I like that the idea with some warning. Using a Groovy DSL type document can make it just as hard to read as XML (I think XML is very readable BTW). Done right though it can look amazing and be very intuitive (like Gracelets), but done in differently it can look like something like Gant .
I don't want to have Groovy based navigation to increase readability (all I would ask is that readability stays pretty much the same), what worries me is extensibility, I want to be able to customize navigation without having to patch internal seam code (I would be equally happy if a way to add custom tags to the .pages.xml could be added to Seam (custom namespaces perhaps?))
Mmmm, basically what I would like to have is a mechanism to make it possible to easily plug my own extensions to Seam navigation.
(Currenty we have JSF Navigation, Seam Navigation, and jPDL navigation... I wonder what do I have to write in components.xml to plug my own navigation (pageflow?) strategy)
Surely extensibility of the navigation rules and the way of specifying them are orthogonal - whatever language they are in, the extension points in Seam and JSF remain fixed. I guess being able to specify them in Groovy would allow you to add script in, but I'm not sold atm.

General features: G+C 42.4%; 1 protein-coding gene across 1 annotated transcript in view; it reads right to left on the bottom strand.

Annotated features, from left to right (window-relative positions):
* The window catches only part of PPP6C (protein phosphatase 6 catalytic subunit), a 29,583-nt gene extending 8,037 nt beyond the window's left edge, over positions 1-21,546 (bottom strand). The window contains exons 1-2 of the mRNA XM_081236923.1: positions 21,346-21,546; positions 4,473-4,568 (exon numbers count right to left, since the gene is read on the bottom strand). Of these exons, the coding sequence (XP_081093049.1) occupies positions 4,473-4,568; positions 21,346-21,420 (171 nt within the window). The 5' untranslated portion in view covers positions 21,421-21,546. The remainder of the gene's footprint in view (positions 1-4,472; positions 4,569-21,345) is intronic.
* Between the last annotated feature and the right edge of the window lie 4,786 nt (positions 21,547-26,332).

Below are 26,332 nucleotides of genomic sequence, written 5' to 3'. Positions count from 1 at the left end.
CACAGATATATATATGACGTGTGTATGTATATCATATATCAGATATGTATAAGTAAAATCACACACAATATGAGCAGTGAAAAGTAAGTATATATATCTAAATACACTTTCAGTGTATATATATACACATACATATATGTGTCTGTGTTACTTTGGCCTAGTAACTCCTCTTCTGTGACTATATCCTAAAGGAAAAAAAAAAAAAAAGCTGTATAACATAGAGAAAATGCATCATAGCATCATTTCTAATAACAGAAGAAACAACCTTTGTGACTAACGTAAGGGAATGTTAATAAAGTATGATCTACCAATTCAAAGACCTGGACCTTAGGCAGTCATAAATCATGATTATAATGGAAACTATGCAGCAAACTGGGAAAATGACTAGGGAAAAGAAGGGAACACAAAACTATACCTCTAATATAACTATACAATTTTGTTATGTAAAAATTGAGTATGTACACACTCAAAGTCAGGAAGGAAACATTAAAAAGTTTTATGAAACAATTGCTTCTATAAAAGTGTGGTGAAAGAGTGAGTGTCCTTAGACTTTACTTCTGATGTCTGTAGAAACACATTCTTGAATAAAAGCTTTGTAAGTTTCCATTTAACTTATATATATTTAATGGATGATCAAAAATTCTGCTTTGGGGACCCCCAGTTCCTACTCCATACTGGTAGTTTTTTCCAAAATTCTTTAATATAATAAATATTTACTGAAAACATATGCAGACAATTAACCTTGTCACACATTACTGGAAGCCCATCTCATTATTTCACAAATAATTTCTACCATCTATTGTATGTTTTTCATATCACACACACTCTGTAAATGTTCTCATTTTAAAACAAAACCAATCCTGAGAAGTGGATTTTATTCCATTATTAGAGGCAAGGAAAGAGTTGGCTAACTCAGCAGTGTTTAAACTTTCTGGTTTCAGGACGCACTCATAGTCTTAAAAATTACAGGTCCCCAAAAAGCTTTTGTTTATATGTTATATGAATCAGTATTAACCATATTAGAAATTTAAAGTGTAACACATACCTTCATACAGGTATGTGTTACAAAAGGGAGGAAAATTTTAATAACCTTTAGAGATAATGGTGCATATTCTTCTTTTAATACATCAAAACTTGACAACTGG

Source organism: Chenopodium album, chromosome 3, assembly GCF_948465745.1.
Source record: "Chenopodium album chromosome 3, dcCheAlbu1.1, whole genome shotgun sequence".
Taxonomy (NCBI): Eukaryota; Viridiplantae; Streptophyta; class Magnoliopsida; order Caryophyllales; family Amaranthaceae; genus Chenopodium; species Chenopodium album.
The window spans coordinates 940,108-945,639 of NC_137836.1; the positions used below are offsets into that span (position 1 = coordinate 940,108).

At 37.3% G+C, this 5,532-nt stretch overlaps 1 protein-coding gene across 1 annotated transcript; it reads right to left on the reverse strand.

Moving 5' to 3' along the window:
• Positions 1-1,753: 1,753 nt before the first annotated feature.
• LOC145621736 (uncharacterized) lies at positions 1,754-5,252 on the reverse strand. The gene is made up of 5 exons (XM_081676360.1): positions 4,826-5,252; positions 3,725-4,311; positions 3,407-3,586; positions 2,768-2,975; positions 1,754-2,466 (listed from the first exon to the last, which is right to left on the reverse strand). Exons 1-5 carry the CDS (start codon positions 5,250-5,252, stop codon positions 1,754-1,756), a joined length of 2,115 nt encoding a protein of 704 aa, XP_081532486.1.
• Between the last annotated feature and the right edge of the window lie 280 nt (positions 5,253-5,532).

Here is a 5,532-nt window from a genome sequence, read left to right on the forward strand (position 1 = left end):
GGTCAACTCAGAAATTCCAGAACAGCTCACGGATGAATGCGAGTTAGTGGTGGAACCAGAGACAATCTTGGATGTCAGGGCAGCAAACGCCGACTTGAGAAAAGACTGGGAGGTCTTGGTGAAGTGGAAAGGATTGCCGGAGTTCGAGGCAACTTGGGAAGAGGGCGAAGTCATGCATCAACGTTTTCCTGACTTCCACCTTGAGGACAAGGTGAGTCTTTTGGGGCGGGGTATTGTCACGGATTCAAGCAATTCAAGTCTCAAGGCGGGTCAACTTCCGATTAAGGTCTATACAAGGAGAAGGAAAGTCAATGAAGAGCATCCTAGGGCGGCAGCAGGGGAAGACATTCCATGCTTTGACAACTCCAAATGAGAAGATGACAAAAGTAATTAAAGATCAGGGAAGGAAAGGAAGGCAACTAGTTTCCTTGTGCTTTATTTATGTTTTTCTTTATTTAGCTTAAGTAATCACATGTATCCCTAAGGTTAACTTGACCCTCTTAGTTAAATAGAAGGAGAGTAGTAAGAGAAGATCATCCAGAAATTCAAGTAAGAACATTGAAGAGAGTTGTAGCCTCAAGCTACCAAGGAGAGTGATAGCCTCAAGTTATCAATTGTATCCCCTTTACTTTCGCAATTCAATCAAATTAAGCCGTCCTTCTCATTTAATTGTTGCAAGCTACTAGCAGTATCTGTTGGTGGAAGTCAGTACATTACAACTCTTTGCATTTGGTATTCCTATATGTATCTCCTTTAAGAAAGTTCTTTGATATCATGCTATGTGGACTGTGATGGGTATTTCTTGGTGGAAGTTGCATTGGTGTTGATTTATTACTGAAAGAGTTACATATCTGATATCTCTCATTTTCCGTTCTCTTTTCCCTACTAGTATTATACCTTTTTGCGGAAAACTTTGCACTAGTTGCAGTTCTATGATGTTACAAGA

You can write your own rules currently - it requires extending the Pages component - you should be able to do most customization you like - if you need a method made protected, then ask in JIRA. But, its not pretty trying to understand Pages, which we should fix (probably in the Seam 3 timescale).
Basically I would like to do this (please tell if sounds to crazy):
I need to add certain features to current pageflow strategy (as a first step I could, for example implement my solution for JBSEAM-1943) and I do not want to patch my Seam 2.02SP1.
Why? well, I want to be able to go back to the stable Seam 2.02SP1 pageflow strategy or enable my custom pageflow strategy by just changing an option in components.xml.
That way I could create my own annotations and my own tags (JBSEAM-1943 is just a first step in that direction), or modify the provided ones, and plug them in when I need them.
So... does it seem crazy?
I understand your problem, but I don't agree that writing rules in groovy would help.
As I explained, you can customize navigation without patching Seam.